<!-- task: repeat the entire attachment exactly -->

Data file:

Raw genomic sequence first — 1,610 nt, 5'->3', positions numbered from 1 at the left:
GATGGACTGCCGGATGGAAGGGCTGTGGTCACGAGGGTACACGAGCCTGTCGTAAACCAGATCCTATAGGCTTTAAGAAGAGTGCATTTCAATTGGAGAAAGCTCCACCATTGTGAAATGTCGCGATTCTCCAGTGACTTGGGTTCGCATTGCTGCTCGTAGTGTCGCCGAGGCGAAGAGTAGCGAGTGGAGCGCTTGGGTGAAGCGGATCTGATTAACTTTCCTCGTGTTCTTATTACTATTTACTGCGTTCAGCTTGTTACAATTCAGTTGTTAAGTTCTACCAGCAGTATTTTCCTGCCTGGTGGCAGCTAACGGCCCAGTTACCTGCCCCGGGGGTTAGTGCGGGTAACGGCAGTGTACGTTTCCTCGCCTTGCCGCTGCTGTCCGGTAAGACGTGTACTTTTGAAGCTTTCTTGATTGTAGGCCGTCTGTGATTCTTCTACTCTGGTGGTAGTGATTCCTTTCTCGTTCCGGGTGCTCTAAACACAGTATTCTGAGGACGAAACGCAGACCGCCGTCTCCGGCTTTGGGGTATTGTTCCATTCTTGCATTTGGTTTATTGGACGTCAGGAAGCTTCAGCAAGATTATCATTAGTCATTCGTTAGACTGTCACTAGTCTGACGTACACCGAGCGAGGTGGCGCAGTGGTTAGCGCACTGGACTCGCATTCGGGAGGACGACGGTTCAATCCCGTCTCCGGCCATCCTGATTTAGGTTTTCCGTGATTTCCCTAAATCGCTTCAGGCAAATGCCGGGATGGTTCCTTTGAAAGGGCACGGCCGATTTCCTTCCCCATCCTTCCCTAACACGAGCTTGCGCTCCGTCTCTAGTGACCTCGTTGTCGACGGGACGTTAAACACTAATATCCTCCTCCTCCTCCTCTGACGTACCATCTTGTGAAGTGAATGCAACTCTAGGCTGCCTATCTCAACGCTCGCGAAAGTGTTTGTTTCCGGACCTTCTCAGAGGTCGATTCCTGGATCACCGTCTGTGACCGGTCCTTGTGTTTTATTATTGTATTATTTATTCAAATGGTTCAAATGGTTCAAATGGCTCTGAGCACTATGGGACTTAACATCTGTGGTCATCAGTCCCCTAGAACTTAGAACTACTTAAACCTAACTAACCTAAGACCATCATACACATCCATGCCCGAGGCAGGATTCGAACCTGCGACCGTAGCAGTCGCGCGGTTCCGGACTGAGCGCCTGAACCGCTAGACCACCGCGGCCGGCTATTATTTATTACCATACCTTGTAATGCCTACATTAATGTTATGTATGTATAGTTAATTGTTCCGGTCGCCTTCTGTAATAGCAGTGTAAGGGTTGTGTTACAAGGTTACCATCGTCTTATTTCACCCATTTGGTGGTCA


Raw genomic sequence first — 1,610 nt, 5'->3', positions numbered from 1 at the left:
GATGGACTGCCGGATGGAAGGGCTGTGGTCACGAGGGTACACGAGCCTGTCGTAAACCAGATCCTATAGGCTTTAAGAAGAGTGCATTTCAATTGGAGAAAGCTCCACCATTGTGAAATGTCGCGATTCTCCAGTGACTTGGGTTCGCATTGCTGCTCGTAGTGTCGCCGAGGCGAAGAGTAGCGAGTGGAGCGCTTGGGTGAAGCGGATCTGATTAACTTTCCTCGTGTTCTTATTACTATTTACTGCGTTCAGCTTGTTACAATTCAGTTGTTAAGTTCTACCAGCAGTATTTTCCTGCCTGGTGGCAGCTAACGGCCCAGTTACCTGCCCCGGGGGTTAGTGCGGGTAACGGCAGTGTACGTTTCCTCGCCTTGCCGCTGCTGTCCGGTAAGACGTGTACTTTTGAAGCTTTCTTGATTGTAGGCCGTCTGTGATTCTTCTACTCTGGTGGTAGTGATTCCTTTCTCGTTCCGGGTGCTCTAAACACAGTATTCTGAGGACGAAACGCAGACCGCCGTCTCCGGCTTTGGGGTATTGTTCCATTCTTGCATTTGGTTTATTGGACGTCAGGAAGCTTCAGCAAGATTATCATTAGTCATTCGTTAGACTGTCACTAGTCTGACGTACACCGAGCGAGGTGGCGCAGTGGTTAGCGCACTGGACTCGCATTCGGGAGGACGACGGTTCAATCCCGTCTCCGGCCATCCTGATTTAGGTTTTCCGTGATTTCCCTAAATCGCTTCAGGCAAATGCCGGGATGGTTCCTTTGAAAGGGCACGGCCGATTTCCTTCCCCATCCTTCCCTAACACGAGCTTGCGCTCCGTCTCTAGTGACCTCGTTGTCGACGGGACGTTAAACACTAATATCCTCCTCCTCCTCCTCTGACGTACCATCTTGTGAAGTGAATGCAACTCTAGGCTGCCTATCTCAACGCTCGCGAAAGTGTTTGTTTCCGGACCTTCTCAGAGGTCGATTCCTGGATCACCGTCTGTGACCGGTCCTTGTGTTTTATTATTGTATTATTTATTCAAATGGTTCAAATGGTTCAAATGGCTCTGAGCACTATGGGACTTAACATCTGTGGTCATCAGTCCCCTAGAACTTAGAACTACTTAAACCTAACTAACCTAAGACCATCATACACATCCATGCCCGAGGCAGGATTCGAACCTGCGACCGTAGCAGTCGCGCGGTTCCGGACTGAGCGCCTGAACCGCTAGACCACCGCGGCCGGCTATTATTTATTACCATACCTTGTAATGCCTACATTAATGTTATGTATGTATAGTTAATTGTTCCGGTCGCCTTCTGTAATAGCAGTGTAAGGGTTGTGTTACAAGGTTACCATCGTCTTATTTCACCCATTTGGTGGTCA